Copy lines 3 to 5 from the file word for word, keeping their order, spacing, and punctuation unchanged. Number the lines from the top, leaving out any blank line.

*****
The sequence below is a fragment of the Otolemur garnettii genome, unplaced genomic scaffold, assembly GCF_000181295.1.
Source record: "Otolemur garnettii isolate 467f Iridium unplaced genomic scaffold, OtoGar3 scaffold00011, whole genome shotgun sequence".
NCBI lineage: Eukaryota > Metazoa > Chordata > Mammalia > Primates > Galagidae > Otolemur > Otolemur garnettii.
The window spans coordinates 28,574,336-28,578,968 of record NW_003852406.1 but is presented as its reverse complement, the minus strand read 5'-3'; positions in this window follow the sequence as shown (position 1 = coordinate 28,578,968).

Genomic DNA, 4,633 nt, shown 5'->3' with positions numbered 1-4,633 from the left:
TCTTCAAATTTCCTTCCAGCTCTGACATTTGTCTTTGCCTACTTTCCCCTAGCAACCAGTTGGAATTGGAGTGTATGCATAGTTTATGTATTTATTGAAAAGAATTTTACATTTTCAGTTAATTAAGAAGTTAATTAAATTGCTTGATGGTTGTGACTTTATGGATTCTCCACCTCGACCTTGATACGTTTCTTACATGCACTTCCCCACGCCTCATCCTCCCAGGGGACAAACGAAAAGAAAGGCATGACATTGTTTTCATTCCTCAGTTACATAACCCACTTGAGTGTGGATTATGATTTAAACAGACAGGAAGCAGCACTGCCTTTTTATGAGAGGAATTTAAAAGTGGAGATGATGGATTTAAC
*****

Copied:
NCBI lineage: Eukaryota > Metazoa > Chordata > Mammalia > Primates > Galagidae > Otolemur > Otolemur garnettii.
The window spans coordinates 28,574,336-28,578,968 of record NW_003852406.1 but is presented as its reverse complement, the minus strand read 5'-3'; positions in this window follow the sequence as shown (position 1 = coordinate 28,578,968).

Genomic DNA, 4,633 nt, shown 5'->3' with positions numbered 1-4,633 from the left: